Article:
or die "Couldn't connect to database: " . DBI->errstr;
If DBI connects to the database, it returns a database handle object, which we store into $dbh. This
object represents the database connection. We can be connected to many databases at once and have
many such database connection objects.
If DBI can't connect, it returns an undefined value. In this case, we use die to abort the program with
an error message. DBI->errstr returns the reason why we couldn't connect``Bad password'' for
example.

my $sth = $dbh->prepare('SELECT * FROM people WHERE lastname = ?')


or die "Couldn't prepare statement: " . $dbh->errstr;
The prepare call prepares a query to be executed by the database. The argument is any SQL at all.
On high-end databases, prepare will send the SQL to the database server, which will compile it. If
prepare is successful, it returns a statement handle object which represents the statement;
otherwise it returns an undefined value and we abort the program. $dbh->errstr will return the
reason for failure, which might be ``Syntax error in SQL''. It gets this reason from the actual
database, if possible.
The ? in the SQL will be filled in later. Most databases can handle this. For some databases that don't
understand the ?, the DBD module will emulate it for you and will pretend that the database
understands how to fill values in later, even though it doesn't.

print "Enter name> ";

Here we just print a prompt for the user.

while ($lastname = <>) {


...
}

# Read input from the user

This loop will repeat over and over again as long as the user enters a last name. If they type a blank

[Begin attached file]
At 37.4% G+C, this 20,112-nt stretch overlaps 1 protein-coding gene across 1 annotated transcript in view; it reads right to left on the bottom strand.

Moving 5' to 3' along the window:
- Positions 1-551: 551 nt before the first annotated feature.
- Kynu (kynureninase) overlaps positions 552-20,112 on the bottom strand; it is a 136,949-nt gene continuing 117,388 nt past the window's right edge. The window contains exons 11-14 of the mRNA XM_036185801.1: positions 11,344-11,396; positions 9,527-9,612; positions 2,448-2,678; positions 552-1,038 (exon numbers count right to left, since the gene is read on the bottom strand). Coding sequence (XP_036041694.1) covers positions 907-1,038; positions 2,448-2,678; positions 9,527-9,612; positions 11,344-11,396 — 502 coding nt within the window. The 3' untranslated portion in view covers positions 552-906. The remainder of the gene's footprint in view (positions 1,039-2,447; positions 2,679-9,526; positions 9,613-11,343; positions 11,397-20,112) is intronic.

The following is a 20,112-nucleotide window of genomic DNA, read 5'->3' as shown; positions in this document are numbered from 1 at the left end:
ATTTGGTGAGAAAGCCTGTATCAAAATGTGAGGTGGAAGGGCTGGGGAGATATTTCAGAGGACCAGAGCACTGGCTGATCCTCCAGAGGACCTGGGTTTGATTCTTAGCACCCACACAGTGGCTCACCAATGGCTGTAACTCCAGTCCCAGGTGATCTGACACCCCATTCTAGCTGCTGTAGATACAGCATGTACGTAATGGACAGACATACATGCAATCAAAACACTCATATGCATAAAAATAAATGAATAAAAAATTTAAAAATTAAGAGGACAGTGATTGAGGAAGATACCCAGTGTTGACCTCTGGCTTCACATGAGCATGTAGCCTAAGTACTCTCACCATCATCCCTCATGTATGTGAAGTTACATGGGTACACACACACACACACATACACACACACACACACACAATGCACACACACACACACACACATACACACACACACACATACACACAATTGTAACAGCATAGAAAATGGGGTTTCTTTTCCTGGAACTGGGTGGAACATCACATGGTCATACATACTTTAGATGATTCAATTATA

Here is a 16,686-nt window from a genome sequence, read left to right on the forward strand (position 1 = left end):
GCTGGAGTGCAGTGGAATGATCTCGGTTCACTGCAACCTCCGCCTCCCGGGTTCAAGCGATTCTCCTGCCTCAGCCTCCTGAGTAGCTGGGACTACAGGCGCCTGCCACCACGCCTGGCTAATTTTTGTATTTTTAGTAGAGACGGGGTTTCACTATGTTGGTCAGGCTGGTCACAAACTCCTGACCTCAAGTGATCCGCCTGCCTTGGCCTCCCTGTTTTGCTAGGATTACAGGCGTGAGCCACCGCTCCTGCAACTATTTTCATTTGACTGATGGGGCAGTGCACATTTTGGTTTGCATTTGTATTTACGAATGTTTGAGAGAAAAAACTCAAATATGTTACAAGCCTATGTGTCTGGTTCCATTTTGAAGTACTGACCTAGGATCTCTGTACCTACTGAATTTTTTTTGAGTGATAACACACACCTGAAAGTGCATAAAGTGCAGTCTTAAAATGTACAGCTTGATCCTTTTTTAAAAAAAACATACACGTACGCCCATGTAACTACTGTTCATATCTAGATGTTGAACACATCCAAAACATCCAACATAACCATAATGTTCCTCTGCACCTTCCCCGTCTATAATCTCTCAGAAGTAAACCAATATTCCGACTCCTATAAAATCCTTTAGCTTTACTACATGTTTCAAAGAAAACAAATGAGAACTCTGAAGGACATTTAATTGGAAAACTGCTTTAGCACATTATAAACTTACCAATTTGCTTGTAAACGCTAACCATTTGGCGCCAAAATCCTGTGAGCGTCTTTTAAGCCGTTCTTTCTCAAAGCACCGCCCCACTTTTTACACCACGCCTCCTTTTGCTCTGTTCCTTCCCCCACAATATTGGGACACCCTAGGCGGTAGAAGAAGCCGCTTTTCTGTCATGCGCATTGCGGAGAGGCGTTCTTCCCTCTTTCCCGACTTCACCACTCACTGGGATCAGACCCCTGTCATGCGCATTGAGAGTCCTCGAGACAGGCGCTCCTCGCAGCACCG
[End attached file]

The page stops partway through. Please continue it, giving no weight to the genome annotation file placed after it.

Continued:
line, it will exit. The Perl <> symbol means to read from the terminal or from files named on the
command line if there were any.

my @data;
This declares a variable to hold the data that we will get back from the database.

chomp $lastname;
This trims the newline character off the end of the user's input.

$sth->execute($lastname)
# Execute the query
or die "Couldn't execute statement: " . $sth->errstr;
execute executes the statement that we prepared before. The argument $lastname is substituted
into the SQL in place of the ? that we saw earlier. execute returns a true value if it succeeds and a
false value otherwise, so we abort if for some reason the execution fails.

while (@data = $sth->fetchrow_array()) {


...
}
fetchrow_array returns one of the selected rows from the database. You get back an array whose
elements contain the data from the selected row. In this case, the array you get back has six
elements. The first element is the person's last name; the second element is the first name; the third
element is the ID, and then the other elements are the postal code, age, and sex.
Each time we call fetchrow_array, we get back a different record from the database. When there
are no more matching records, fetchrow_array returns the empty list and the while loop exits.

my $firstname = $data[1];